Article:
That change could be to lie low, shut down a vertical, or move in a different direction – conversely, it could be tackling the challenge head-on and going full throttle. “A true entrepreneur has the urge to come out positive, learned, experienced, and driven from these circumstances and situations,” he adds.

“Innate entrepreneurial qualities and mindset help you face many challenges and obstacles with an open and flexible mind. They allow you to innovate to sustain the long journey of entrepreneurship,” observes Ankita Vashistha of Saha Fund. Strong leadership is the need of the hour.

An entrepreneurial mindset is one that is extremely vigilant of the changes that take place, according to Ajith Sahasranamam of Ongil. “An entrepreneur is always open to adapting. The pandemic has made it necessary for individuals, even if they are not entrepreneurs, to have these attributes,” he adds.


“Entrepreneurial mindset is useful in any situation, more so during the pandemic. In crises, the entrepreneurial mindset brings resilience and adaptability in the face of uncertainty. It helps in seeing opportunities amidst constraints,” says Vishwanatha Prasad of Caspian Debt.

Many business models will be disrupted or become obsolete in a matter of months. “Only an entrepreneurial mindset within an organisation can get companies through this time,” he adds.

The entrepreneurial mindset is one of pursuit, customer focus, and adaptability. “In the pandemic era, more and more entrepreneurs are introducing convenience, remote/in-home services and other innovative ideas that help meet the current problems and unique needs of their customers,” observes Geetha Ramamurthy of TiE Women.


The entrepreneurial zeal and approach of dealing with challenges swiftly and effectively are key during the pandemic, according to Sandeep Kapoor of Algo Legal. This entails looking for opportunities in these setbacks and turning them into successful ventures.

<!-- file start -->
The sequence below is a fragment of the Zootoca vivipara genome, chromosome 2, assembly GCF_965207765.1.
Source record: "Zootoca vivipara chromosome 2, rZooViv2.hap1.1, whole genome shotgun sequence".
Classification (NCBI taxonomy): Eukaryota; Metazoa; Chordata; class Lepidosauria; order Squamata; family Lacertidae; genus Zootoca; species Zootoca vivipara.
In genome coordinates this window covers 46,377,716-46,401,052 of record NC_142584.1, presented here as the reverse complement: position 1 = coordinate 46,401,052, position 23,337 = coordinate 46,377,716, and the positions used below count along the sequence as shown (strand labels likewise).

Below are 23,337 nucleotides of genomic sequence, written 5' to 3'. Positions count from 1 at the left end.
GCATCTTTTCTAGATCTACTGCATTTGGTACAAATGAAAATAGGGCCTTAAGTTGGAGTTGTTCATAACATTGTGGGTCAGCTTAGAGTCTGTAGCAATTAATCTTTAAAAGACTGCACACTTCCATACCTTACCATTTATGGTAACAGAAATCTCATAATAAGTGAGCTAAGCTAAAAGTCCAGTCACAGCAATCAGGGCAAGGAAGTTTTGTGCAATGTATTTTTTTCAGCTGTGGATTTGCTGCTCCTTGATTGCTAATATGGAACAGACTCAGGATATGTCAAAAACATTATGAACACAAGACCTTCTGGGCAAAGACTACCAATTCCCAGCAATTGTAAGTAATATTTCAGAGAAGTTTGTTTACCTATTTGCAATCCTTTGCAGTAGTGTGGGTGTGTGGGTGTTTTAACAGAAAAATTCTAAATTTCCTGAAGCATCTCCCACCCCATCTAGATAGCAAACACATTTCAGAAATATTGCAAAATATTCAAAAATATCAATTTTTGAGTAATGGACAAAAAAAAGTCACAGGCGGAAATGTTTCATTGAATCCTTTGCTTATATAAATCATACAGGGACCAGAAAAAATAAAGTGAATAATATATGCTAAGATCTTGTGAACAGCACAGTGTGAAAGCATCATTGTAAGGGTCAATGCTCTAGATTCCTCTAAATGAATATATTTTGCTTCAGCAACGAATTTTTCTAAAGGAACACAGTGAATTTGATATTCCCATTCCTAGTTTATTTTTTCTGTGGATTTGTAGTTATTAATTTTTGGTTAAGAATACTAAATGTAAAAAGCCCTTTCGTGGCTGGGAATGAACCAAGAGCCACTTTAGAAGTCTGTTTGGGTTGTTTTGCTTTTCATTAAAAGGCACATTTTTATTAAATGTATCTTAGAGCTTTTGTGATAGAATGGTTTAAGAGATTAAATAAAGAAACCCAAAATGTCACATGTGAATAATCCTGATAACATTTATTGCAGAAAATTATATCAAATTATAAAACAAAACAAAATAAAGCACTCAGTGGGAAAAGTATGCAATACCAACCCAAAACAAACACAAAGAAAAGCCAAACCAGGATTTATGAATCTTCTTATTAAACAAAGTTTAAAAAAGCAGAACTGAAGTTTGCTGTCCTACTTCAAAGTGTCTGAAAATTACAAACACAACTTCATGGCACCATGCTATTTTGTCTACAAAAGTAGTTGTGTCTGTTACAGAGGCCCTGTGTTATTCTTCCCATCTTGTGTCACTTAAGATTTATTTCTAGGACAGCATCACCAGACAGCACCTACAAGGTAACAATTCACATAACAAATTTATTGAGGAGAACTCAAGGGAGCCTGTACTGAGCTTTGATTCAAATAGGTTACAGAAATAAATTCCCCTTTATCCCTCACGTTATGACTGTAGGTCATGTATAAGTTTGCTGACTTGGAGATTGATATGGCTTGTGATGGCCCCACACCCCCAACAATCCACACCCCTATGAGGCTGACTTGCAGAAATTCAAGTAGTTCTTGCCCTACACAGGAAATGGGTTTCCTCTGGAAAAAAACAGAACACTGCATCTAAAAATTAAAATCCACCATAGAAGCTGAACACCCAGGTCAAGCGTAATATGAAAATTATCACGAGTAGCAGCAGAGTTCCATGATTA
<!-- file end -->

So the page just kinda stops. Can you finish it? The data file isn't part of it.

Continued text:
Resilience, agility and continued collaborations are valuable in these times. “The entrepreneurial mindset and skillset have never been more important in this chaotic and uncertain environment,” he adds.


The resilience to pivot quickly, optimise for great customer experience, and shedding the founder’s ego faster can go a long way for startups, according to Aditya Kumar of Hubspot. “The ability to maintain the status quo is a kind of negative disruption,” he adds.


“Entrepreneurs have become more resilient as acceptance to the fact that chaos and ambiguity are part of business making. The uncertainty has certainly brought out quick innovation,” observes Priti Sawant of JoulesToWatts. Entrepreneurs are wired to explore ideas, redesign business models, and solve changing problems.

“Winners in such times are persistent, perseverant, innovative, and constantly looking for solutions. Solve for the current and newly developing problems with a quick turnaround,” recommends Abhay Tandon of Lowe’s Innovation Labs India.

Founders can also balance the growing unemployment in the economy by creating more jobs. “Post persevering in this tide, they would be instrumental in the economic recovery and influx as well,” he adds.


“A problem-solving mindset with confidence to go for it will help in appreciating the new challenges, and also create or grow ventures out of these. These are unprecedented and yet apt times for real entrepreneurs to solve real problems,” says Ravikiran Annaswamy of Numocity Technologies.




The road ahead

As seen from the programme interactions and this three-part article series, TiE Women Bangalore taps a wealth of expertise and experience across the local business ecosystem, and offers valuable mentoring and networking opportunities for women entrepreneurs.


Mahavir Sharma of TiE Global commends the cohort graduates for spanning a wide range of industries, from health and education to agriculture and finance. “I am hopeful that their transformation into mainline scalable startups will be visible sooner than expected,” he says.


“The pipeline in tech education is speeding up and the gender gap is diminishing, and that will show up in the startup domain also,” he adds. More women are entering core tech domains and filing patents, with larger socio-economic impacts.

“With over 2,000 women-led or co-led participants across all chapters taking part in the TiE Women programme, I am hoping that a much higher percentage of them get funded from within the TiE network as well,” Mahavir signs off.

Edited by Saheli Sen Gupta